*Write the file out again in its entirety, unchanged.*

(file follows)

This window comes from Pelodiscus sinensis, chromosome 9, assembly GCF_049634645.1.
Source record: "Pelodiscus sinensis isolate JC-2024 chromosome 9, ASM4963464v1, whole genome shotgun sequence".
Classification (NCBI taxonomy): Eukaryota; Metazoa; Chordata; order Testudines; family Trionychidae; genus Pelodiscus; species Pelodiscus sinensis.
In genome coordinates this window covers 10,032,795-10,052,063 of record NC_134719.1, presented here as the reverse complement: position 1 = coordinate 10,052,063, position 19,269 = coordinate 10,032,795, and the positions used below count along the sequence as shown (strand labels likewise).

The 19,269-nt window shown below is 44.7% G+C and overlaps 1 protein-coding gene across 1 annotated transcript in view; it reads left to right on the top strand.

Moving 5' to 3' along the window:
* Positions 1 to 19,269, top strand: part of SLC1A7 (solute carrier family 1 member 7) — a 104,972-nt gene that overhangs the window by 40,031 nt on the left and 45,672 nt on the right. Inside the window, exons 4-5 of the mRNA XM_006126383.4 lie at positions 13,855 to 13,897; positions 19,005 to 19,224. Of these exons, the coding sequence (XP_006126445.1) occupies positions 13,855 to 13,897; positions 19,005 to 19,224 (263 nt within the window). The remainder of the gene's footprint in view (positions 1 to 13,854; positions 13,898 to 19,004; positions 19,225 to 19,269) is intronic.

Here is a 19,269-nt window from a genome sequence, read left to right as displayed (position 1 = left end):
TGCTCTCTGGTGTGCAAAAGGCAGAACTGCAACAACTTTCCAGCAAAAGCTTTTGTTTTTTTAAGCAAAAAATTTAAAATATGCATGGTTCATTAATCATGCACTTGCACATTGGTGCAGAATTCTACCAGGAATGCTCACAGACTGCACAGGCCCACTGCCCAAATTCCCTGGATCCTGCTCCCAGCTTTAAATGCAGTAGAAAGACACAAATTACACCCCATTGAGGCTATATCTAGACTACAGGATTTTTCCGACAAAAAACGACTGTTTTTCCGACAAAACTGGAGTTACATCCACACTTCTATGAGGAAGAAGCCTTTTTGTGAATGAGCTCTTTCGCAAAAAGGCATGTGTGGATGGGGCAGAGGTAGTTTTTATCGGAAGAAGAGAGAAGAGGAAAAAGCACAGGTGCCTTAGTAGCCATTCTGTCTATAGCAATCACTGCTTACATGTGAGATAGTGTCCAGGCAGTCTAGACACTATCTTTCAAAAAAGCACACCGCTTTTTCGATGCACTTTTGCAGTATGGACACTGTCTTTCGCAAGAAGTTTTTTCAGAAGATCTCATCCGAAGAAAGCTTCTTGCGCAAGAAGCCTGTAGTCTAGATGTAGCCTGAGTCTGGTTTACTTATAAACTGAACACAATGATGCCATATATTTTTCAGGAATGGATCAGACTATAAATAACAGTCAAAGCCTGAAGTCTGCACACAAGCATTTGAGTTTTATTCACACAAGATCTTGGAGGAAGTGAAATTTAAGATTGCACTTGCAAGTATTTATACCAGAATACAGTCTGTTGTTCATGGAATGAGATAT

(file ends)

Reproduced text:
This window comes from Pelodiscus sinensis, chromosome 9, assembly GCF_049634645.1.
Source record: "Pelodiscus sinensis isolate JC-2024 chromosome 9, ASM4963464v1, whole genome shotgun sequence".
Classification (NCBI taxonomy): Eukaryota; Metazoa; Chordata; order Testudines; family Trionychidae; genus Pelodiscus; species Pelodiscus sinensis.
In genome coordinates this window covers 10,032,795-10,052,063 of record NC_134719.1, presented here as the reverse complement: position 1 = coordinate 10,052,063, position 19,269 = coordinate 10,032,795, and the positions used below count along the sequence as shown (strand labels likewise).

The 19,269-nt window shown below is 44.7% G+C and overlaps 1 protein-coding gene across 1 annotated transcript in view; it reads left to right on the top strand.

Moving 5' to 3' along the window:
* Positions 1 to 19,269, top strand: part of SLC1A7 (solute carrier family 1 member 7) — a 104,972-nt gene that overhangs the window by 40,031 nt on the left and 45,672 nt on the right. Inside the window, exons 4-5 of the mRNA XM_006126383.4 lie at positions 13,855 to 13,897; positions 19,005 to 19,224. Of these exons, the coding sequence (XP_006126445.1) occupies positions 13,855 to 13,897; positions 19,005 to 19,224 (263 nt within the window). The remainder of the gene's footprint in view (positions 1 to 13,854; positions 13,898 to 19,004; positions 19,225 to 19,269) is intronic.

Here is a 19,269-nt window from a genome sequence, read left to right as displayed (position 1 = left end):
TGCTCTCTGGTGTGCAAAAGGCAGAACTGCAACAACTTTCCAGCAAAAGCTTTTGTTTTTTTAAGCAAAAAATTTAAAATATGCATGGTTCATTAATCATGCACTTGCACATTGGTGCAGAATTCTACCAGGAATGCTCACAGACTGCACAGGCCCACTGCCCAAATTCCCTGGATCCTGCTCCCAGCTTTAAATGCAGTAGAAAGACACAAATTACACCCCATTGAGGCTATATCTAGACTACAGGATTTTTCCGACAAAAAACGACTGTTTTTCCGACAAAACTGGAGTTACATCCACACTTCTATGAGGAAGAAGCCTTTTTGTGAATGAGCTCTTTCGCAAAAAGGCATGTGTGGATGGGGCAGAGGTAGTTTTTATCGGAAGAAGAGAGAAGAGGAAAAAGCACAGGTGCCTTAGTAGCCATTCTGTCTATAGCAATCACTGCTTACATGTGAGATAGTGTCCAGGCAGTCTAGACACTATCTTTCAAAAAAGCACACCGCTTTTTCGATGCACTTTTGCAGTATGGACACTGTCTTTCGCAAGAAGTTTTTTCAGAAGATCTCATCCGAAGAAAGCTTCTTGCGCAAGAAGCCTGTAGTCTAGATGTAGCCTGAGTCTGGTTTACTTATAAACTGAACACAATGATGCCATATATTTTTCAGGAATGGATCAGACTATAAATAACAGTCAAAGCCTGAAGTCTGCACACAAGCATTTGAGTTTTATTCACACAAGATCTTGGAGGAAGTGAAATTTAAGATTGCACTTGCAAGTATTTATACCAGAATACAGTCTGTTGTTCATGGAATGAGATAT